During recent workshops on time management, we asked approximately 100 paralegals to write down something that they wished their bosses knew. As highlighted here, the issues they flagged are instructive and sometimes poignant. The tips offered for changing your habits and responses in dealing with paralegals should help make your working relationship, as well as your law practice, go more smoothly.
1. Understand that I have a life outside of work.
The reason many paralegals have work/life balance problems is that the lawyers they work for don't have a balance either. There are many explanations for this, but the bottom line is often that lawyers are afraid to say "no" to work. The simplest, but perhaps most difficult, way to learn balance is to go cold turkey: Pick a specific time to leave the office every day and do so no matter what, even if it is only five minutes earlier than you now normally leave.
2. Recognize and appreciate what I do.
Many lawyers are so busy that they don't realize everything their paralegals actually do. And because they are too time-stressed to notice, most lawyers fail to show much appreciation. Each day, pick one specific thing to thank your paralegals for or to acknowledge in their work.
3. Give me clear instructions.
Lack of clear communication is often another result of time pressures. You must decide who is going to run your business: you or your clients. Have a brief morning meeting with your paralegals to go over priorities and to answer questions.
4. Get organized.
Disorganization is a time drain. In addition to holding a regular morning meeting, confer periodically with your paralegals on the issue of how to improve office organization. You can also ask them, "What do I do that gets in the way of your efficiency?" Asking that question also opens the door for you to tell them what they do that gets in the way of your efficiency.
5. Stop constant last-minute requests and interruptions.
Interruptions will dominate your time if you let them. You then follow suit and interrupt your paralegals, short-circuiting their productivity. Make room for a "priority hour" every day-a block of time to work when you allow no interruptions. Let your paralegals do the same.
6. Realize that I am competent and want to help you.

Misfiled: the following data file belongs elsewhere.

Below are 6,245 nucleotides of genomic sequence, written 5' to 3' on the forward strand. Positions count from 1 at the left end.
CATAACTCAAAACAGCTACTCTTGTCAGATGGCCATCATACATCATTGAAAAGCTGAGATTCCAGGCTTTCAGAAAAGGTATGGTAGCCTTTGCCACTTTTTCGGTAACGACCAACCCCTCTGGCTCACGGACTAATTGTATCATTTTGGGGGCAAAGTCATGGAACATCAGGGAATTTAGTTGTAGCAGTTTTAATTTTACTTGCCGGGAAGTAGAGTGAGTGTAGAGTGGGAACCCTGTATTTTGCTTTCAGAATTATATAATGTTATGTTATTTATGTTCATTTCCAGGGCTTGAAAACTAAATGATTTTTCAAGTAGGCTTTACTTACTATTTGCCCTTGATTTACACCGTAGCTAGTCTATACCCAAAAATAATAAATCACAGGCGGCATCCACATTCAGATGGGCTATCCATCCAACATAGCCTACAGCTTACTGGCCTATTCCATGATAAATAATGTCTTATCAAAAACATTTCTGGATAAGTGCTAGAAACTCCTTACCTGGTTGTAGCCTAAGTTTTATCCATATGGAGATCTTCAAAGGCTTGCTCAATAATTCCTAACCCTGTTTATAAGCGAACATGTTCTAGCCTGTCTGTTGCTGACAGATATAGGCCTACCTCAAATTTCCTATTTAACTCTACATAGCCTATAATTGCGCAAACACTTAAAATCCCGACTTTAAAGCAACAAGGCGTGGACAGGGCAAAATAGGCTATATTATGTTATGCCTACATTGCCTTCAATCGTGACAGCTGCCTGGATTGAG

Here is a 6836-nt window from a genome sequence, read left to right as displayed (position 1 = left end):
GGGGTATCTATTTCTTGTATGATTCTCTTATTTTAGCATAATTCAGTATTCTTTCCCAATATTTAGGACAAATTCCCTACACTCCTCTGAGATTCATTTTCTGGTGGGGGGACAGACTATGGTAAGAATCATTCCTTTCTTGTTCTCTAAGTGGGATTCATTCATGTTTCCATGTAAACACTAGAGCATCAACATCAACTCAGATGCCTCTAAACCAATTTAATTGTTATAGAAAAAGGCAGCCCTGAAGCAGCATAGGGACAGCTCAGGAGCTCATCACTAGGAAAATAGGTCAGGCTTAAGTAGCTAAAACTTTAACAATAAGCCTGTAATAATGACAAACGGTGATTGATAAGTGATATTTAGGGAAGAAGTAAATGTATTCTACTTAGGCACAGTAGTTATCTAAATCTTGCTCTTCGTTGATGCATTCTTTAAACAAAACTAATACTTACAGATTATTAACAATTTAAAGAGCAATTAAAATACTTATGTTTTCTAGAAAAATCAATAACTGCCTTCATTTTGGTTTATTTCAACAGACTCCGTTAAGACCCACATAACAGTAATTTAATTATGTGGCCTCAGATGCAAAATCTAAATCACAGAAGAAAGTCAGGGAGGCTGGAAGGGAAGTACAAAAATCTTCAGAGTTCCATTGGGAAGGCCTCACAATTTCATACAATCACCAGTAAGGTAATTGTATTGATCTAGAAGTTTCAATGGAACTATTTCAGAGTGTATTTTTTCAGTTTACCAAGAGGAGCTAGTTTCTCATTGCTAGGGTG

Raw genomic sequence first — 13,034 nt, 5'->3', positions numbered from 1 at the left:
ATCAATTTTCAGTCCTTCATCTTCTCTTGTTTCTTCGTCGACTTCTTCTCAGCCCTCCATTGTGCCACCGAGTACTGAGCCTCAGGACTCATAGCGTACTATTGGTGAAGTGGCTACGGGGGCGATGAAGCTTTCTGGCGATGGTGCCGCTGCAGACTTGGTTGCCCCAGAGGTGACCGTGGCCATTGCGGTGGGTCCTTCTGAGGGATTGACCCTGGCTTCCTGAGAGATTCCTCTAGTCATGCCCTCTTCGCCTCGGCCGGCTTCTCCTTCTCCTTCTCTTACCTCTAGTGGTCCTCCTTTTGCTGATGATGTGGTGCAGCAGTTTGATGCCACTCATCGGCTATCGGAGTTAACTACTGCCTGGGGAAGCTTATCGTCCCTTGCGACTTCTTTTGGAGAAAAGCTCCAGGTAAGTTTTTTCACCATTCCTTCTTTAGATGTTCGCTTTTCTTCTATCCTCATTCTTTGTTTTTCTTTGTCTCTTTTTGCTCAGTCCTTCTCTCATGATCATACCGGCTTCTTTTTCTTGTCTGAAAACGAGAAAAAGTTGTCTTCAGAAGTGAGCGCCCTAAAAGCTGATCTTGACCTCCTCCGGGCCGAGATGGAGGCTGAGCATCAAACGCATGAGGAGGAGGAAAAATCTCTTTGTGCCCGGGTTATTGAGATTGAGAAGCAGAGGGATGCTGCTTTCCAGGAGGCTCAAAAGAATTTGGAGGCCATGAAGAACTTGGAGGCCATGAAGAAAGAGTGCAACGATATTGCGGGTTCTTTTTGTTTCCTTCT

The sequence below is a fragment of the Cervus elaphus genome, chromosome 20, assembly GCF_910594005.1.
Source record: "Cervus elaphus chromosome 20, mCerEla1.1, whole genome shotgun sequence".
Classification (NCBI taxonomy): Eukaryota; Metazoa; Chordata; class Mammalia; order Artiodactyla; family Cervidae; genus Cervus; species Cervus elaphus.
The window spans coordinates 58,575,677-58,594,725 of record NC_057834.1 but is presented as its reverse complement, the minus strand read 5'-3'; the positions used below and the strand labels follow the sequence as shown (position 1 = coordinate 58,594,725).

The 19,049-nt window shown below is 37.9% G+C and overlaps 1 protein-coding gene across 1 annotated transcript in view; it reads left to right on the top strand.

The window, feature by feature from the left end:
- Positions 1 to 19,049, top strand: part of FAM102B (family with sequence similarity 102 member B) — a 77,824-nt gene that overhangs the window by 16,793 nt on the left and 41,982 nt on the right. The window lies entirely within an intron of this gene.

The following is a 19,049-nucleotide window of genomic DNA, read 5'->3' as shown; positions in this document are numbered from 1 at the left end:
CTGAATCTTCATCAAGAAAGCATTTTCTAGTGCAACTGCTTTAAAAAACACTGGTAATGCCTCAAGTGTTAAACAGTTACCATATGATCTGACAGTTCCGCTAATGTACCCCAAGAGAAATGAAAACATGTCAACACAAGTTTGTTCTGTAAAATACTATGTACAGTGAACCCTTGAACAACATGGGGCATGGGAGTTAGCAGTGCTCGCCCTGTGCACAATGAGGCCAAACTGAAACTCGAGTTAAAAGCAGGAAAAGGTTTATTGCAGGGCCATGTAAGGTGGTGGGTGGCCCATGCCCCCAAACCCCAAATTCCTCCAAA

The "tyranny of the urgent" not only fosters several of the complaints noted above but it also prevents you from recognizing what a valuable asset you have in your paralegals. Recognize their competence, and exchange information.
In addition to the morning and organizational meetings mentioned, hold weekly or biweekly meetings to make sure your paralegals are clear on priorities for the upcoming caseload, and to ask if they have any advice for handling the office and the workload more effectively.
7. Recognize that it takes time to complete work tasks.
Logjams are often caused by unrealistic estimates of the time needed to complete work. Once again, daily communication with your paralegals will give all of you a better handle on the workload.
8. Give proper training.
By now, the concept of communicating with your paralegals should be sinking in. Use joint working sessions as a teaching method. Commit time to walking them through a process until they learn it.
9. Stop procrastinating and set priorities.
Last-minute assignments and constant interruptions are often caused by your procrastination. You can reduce the problem immediately by using the Worst First Technique. The first thing in the morning, make a list of everything you have to do for the day. Decide which task you least want to do-and do it first.
10. I need some help.
Your paralegals may be overworked because you are. Perhaps it is time for all of you to get help. Push work down to the person with the least training or experience in your office who is capable of doing it. If you are not working on billable matters or higher priorities because you are stuck doing routine or administrative activities, delegate those to your paralegals. But rather than overburden them, let them have an assistant, even part time, to whom they can delegate their lower-level activities.
Frank Sanitate, principal of Quality Time Pros, teaches Time Mastery telephone seminars for both lawyers and paralegals. Douglas Gillies, a private practitioner in Santa Barbara, conducts seminars and town meetings for Concensus Designs.